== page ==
Finally, there is a class of compounds capable of preventing the binding of non-coding RNAs to their targets: antagomirs. They are used to inhibit the action of non-coding RNAs in epigenetics. Treatment with the microRNA 181a antagomir following a stroke has been shown to reduce stroke severity, neural deficits, inflammation and provide neuroprotective effects in mice. In addition, the study demonstrated that reducing microRNA 181a before a stroke protects brain cells from ischemic damage in vivo and in vitro. However, epic drugs and antagonists are non-specific compounds that can affect any type of tissue and organ. This characteristic highlights the risks of more or less serious adverse reactions that can be observed with such treatments.
Epigenome editing is an innovative technology whose powerful tools have revolutionized biomedical research. It offers unprecedented opportunities to study the epigenetics of aging and develop therapies against related diseases. Although methodological and conceptual breakthroughs are still needed to apply epigenome editing in routine and clinical settings, a large number of publications have already demonstrated the great potential of this technology.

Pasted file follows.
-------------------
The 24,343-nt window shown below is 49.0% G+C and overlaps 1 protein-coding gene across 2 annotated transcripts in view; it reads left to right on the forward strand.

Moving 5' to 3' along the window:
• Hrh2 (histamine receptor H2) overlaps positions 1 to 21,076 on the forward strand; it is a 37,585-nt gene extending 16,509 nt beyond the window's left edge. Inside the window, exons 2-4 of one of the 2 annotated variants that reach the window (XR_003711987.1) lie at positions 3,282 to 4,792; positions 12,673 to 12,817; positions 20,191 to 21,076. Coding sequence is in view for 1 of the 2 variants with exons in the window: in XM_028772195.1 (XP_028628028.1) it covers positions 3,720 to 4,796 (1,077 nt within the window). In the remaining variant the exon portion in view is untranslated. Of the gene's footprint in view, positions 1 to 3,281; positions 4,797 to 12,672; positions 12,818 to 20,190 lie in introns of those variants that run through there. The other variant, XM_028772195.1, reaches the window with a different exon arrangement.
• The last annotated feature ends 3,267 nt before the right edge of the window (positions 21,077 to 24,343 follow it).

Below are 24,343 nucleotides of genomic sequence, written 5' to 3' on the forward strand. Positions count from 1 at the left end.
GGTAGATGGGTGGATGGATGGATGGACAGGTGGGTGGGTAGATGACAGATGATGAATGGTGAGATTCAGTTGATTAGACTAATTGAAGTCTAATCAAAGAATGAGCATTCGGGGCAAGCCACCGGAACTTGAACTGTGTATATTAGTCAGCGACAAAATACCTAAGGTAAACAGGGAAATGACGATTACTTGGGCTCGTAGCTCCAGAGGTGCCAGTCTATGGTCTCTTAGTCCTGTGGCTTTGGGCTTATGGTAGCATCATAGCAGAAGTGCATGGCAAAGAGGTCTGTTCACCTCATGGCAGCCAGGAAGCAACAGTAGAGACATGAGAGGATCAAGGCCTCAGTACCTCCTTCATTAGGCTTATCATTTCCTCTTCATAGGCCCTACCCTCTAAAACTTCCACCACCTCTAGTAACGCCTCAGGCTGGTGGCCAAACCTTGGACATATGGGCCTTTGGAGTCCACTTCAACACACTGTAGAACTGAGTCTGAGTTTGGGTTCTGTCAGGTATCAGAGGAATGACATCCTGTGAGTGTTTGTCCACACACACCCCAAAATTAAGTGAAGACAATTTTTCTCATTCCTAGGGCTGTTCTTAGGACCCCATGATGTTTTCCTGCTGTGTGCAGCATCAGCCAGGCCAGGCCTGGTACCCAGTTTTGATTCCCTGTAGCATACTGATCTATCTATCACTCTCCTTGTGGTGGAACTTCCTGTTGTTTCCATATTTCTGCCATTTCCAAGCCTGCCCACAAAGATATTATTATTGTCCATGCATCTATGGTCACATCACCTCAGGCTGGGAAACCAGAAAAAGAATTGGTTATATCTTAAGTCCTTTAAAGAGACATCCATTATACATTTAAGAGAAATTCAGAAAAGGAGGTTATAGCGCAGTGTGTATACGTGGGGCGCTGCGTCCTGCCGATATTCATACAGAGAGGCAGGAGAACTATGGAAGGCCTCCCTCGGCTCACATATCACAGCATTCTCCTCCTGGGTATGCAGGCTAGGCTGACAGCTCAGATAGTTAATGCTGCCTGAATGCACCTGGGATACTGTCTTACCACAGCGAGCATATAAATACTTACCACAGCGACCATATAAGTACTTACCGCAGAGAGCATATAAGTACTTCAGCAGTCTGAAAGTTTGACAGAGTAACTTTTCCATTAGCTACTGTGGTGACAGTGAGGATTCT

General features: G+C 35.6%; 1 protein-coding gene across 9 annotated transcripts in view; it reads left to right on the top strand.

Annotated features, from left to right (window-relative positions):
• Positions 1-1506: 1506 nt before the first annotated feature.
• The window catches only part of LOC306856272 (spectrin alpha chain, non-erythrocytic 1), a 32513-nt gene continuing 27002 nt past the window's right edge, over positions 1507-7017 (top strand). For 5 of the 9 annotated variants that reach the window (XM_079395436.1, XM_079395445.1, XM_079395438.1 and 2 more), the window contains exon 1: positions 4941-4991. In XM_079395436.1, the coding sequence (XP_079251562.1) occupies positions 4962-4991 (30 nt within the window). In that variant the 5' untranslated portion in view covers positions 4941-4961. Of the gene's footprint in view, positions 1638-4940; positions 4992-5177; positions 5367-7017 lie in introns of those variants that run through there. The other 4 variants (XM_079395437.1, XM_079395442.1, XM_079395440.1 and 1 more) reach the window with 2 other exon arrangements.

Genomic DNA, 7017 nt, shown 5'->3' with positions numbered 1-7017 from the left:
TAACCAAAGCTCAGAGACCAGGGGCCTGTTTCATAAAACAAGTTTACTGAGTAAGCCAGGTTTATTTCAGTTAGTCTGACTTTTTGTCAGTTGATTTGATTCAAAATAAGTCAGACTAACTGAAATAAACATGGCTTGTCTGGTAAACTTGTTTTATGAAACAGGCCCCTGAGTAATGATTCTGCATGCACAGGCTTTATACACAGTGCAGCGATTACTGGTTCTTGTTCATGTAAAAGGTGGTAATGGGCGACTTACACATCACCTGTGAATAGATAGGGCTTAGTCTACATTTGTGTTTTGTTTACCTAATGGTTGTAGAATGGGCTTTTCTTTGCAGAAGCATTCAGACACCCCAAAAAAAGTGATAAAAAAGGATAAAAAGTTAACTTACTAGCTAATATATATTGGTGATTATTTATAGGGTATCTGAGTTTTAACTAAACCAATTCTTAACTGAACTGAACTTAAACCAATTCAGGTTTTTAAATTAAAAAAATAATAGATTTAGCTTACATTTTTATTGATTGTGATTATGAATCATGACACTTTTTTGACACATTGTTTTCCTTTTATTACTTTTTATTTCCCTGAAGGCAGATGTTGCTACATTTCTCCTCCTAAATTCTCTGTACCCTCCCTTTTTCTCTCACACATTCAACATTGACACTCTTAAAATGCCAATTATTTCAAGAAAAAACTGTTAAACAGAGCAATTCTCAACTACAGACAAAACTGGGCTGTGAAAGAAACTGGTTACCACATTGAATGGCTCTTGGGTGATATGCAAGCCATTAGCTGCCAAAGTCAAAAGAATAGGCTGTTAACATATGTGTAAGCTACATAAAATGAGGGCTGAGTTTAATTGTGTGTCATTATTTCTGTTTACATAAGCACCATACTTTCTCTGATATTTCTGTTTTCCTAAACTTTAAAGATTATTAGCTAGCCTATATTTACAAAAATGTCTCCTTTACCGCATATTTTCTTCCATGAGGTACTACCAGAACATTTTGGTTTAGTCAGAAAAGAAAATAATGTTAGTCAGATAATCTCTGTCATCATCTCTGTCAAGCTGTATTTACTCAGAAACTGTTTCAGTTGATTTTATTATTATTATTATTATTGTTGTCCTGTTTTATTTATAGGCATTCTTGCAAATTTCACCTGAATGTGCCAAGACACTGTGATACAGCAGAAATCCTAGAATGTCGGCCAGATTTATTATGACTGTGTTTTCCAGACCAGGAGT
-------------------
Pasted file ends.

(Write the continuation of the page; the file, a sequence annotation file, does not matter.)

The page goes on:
See all our articles on the epigenetics of aging and longevity
With epigenetics, a new technology has come to light: epigenome editing, made possible by technologies such as the use of CRISPR-Cas9.
 Shota Nakade, Takashi Yamamoto, Tetsushi Sakuma, Cancer induction and suppression with transcriptional control and epigenome editing technologies, Journal of Human Genetics (2018) 63:187–194. https://doi.org/10.1038/s10038-017-0377-8
 Pratiksha I. Thakore, Joshua B. Black, Isaac B. Hilton and Charles A. Gersbach. Editing the Epigenome: Technologies for Programmable Transcriptional Modulation and Epigenetic Regulation, Nat Methods. 2016 February ; 13(2): 127–137. doi:10.1038/nmeth.3733.
 Cia-Hin Lau and Yousin Suh. Genome and Epigenome Editing in Mechanistic Studies of Human Aging and Aging-Related Disease, Gerontology. 2017 ; 63(2): 103–117. doi:10.1159/000452972.